sensor (in the five or ten seconds before the sensor would die), but the sensor
was only sampled at 200 hz.
However, you could hear the screech audibly in video playbacks.
We tried increasing the pressure drop across the injector by using smaller and
smaller element holes until we couldn't lift off at full throttle and max tank
pressure. It still had problems. We tried varying the feed
pressures between the lox and methane to change the relative injection
velocities. Still had problems. We had
made a couple engines that could run on the test stand at full throttle, but
none of them could dynamically throttle on a hovering vehicle for more than ten
seconds or so without something coming apart.
Finally, we gave up and made an injector with like-impinging elements instead
of unlike-impinging. We immediately had great vehicle flights. The Isp was lousy, but it wasn't much
of a surprise that we would need a longer chamber to give the separated
propellants time to mix. The chamber was actually frosted over in the
upper part, so we added a few inches to the chamber, and performance went up by
20%. The nozzle still wasn't very hot, so we added another three inches,
but the Isp only improved by
5%. With some changes to the injector elements, we have finally brought
the performance up to the level of our lower performing alcohol engine on
module flights, but that still isn't saying much. We have another
injector going in for test this weekend. The injector face also wasn't
getting the heating that the unlike-impinging designs got, so we moved back to
304 from 310 for future like-impinging designs.
It is interesting to note that because a vehicle loaded with methane has a
lower mass ratio than the same vehicle loaded with alcohol due to the different
fuel densities, the blowdown pressurization curve
that is almost perfect on the alcohol module winds up needing a higher initial
pressure and a steadily rising average throttle position when on methane.
We wound up taking off the 80 pounds of LLC payload ballast that we had on the
module to bring the mass ratio up a bit. We may yet wind up investigating
V-cut ball valves for more precise deep throttling. Related to that, we
also have more mixture ratio skew during throttling and more pressure skew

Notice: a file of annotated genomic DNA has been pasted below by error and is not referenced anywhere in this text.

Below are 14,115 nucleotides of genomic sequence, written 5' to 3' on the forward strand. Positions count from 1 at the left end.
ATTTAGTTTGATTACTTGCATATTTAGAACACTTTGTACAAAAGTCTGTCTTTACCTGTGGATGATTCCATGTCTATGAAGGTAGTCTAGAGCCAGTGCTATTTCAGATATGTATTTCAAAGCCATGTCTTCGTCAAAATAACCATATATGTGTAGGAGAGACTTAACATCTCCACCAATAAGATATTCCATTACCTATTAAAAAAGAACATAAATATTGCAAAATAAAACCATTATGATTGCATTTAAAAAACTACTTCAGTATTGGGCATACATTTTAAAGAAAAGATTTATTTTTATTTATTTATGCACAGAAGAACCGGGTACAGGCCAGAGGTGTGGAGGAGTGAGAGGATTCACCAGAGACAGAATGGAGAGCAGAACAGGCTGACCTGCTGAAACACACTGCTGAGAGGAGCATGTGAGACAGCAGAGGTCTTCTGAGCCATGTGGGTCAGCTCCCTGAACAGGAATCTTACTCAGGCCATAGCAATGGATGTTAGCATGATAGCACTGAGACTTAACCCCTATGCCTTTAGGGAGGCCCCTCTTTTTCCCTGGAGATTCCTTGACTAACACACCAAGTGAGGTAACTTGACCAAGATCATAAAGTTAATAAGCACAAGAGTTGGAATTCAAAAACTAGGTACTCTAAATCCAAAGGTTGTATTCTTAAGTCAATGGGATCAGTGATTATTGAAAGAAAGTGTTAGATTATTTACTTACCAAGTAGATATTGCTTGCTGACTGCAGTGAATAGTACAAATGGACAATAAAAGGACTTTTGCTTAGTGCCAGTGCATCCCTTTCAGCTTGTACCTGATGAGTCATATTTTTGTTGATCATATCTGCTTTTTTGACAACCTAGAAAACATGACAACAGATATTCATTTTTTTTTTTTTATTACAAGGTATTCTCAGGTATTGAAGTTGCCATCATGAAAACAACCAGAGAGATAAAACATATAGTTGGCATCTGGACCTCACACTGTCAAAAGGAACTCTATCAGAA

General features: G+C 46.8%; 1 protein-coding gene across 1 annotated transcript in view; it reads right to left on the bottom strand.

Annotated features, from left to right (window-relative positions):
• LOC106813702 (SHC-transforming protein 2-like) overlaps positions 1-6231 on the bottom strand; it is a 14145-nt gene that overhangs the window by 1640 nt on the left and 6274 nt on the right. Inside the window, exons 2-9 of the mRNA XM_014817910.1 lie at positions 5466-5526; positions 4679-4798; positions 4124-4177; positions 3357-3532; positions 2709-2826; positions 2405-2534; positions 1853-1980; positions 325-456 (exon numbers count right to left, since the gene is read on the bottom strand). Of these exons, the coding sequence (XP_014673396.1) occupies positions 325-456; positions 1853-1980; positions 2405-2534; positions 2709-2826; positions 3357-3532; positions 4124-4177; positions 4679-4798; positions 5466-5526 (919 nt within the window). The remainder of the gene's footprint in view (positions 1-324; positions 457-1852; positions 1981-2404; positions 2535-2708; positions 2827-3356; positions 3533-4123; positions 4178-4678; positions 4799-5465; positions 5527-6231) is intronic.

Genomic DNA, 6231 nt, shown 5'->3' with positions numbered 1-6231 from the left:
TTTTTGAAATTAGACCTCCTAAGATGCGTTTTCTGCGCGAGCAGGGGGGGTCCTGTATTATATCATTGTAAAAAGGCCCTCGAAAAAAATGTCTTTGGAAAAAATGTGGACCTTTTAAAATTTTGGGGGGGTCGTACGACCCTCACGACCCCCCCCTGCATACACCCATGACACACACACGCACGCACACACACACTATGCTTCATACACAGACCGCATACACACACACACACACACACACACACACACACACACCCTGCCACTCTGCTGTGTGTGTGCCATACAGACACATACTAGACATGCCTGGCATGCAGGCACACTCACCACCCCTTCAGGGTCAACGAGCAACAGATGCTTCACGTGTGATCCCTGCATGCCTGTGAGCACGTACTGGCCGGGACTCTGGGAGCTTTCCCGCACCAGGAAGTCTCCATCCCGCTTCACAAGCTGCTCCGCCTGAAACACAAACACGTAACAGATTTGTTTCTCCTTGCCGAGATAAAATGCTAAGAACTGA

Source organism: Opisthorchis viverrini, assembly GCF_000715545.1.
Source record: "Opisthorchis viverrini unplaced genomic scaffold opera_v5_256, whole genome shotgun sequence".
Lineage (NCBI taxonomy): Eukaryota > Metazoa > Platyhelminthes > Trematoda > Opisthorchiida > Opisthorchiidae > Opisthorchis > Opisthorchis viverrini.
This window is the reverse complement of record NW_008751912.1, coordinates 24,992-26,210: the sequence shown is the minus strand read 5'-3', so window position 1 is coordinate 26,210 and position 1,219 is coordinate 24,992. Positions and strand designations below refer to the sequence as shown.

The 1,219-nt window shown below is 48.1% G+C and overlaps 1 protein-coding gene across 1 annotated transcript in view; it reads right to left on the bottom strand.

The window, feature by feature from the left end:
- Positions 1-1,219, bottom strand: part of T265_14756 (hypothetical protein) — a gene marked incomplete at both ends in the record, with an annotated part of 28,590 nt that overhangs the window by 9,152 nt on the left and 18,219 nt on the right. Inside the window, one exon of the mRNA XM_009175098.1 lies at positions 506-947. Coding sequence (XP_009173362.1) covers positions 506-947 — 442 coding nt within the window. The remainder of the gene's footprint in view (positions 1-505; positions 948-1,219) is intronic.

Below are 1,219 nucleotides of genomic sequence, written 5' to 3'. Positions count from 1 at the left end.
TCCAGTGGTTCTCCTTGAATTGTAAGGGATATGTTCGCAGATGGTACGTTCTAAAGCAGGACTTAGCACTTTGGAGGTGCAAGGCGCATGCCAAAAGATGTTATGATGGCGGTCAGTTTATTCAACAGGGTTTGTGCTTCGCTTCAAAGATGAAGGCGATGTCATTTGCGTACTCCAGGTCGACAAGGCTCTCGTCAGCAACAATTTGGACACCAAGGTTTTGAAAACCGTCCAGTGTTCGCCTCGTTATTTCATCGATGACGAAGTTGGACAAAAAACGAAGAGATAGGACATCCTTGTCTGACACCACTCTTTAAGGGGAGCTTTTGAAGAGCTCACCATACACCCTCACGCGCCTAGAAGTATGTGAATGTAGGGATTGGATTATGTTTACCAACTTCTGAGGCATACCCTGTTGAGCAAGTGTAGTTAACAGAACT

across the blowdown range.
We are also trying a new
fabrication technology for making chambers rapid prototyping investment
casting from http://www.proivc.com/ . This is more expensive than the spun-pipe
based chambers we have been using, but it frees us from the limits of standard
pipe sizes, and makes changing nozzle dimensions easier. The surface finish is rougher than we had
hoped, and there was some slight ovaling in the
chamber, but it is still promising. We
havent fired them yet.
We have made five good 60 second flights with different injector / chamber combinations. They are all pretty boring, but this is
We also tried flying the same vehicle with self-pressurized lox / methane instead
of helium pressurized. It couldnt
generate enough thrust to liftoff, but ignition, shutdown, and throttle up were
all smooth, so this is quite encouraging.
It is clear that the flow is two-phase in the injector, because the
reduction in liquid density alone would not explain the level of reduced thrust
we had. Interestingly, it also didnt
make much more thrust as we took the self-pressurizing level from 150 to 200 to
250 psi. We have a new injector with
2.5x the element area to try next. If we
have good success with this, it opens up several interesting options for us.
We are planning on starting
higher altitude flights at our home base in February, as soon as the brand new
amateur rocket regulations go into effect.
We should be able to fly to 8000 altitude right behind our shop, which
is going to be a HUGE benefit for us. We
can learn a lot, and hopefully get the inevitable tragic loss of vehicle as
we go into a new flight regime out of the way without having to make long road
trips. Coupled with Spaceport America just
getting their spaceport license, 2009 is finally the year where everything is
going to come together.
Even though Pixel was not hurt very badly in the LLC tip-over, we are going to try
to adapt a module for next years level 2 lunar lander
challenge. The module can fly for about two minutes in the current
configuration, so we are adding an external pressure bottle to allow us to fill
the tanks completely full of propellant. We may also need to fabricate
some lighter weight legs, which we would pull in a bit to give it a smaller
footprint for landing in the clear area of the "lunar surface"
We could probably get by with just using a big Tescom
regulator for this purpose, but it was a good opportunity to go ahead and
develop the servo regulator technology that we will need for the much higher
flow rates on passenger carrying vehicles. We tried making a ball valve
controlled pressure regulator several years ago, but backlash on the ball valve
stem gave us problems with the control algorithms at the time. With the
current error-diffusion pulse width modulation that we use, it worked out much
better this time, and we can nicely control tank pressure to an arbitrary curve
over a flight. It is useful to sort of mimic a blowdown
pressure curve to avoid requiring the propellant ball valves to operate down in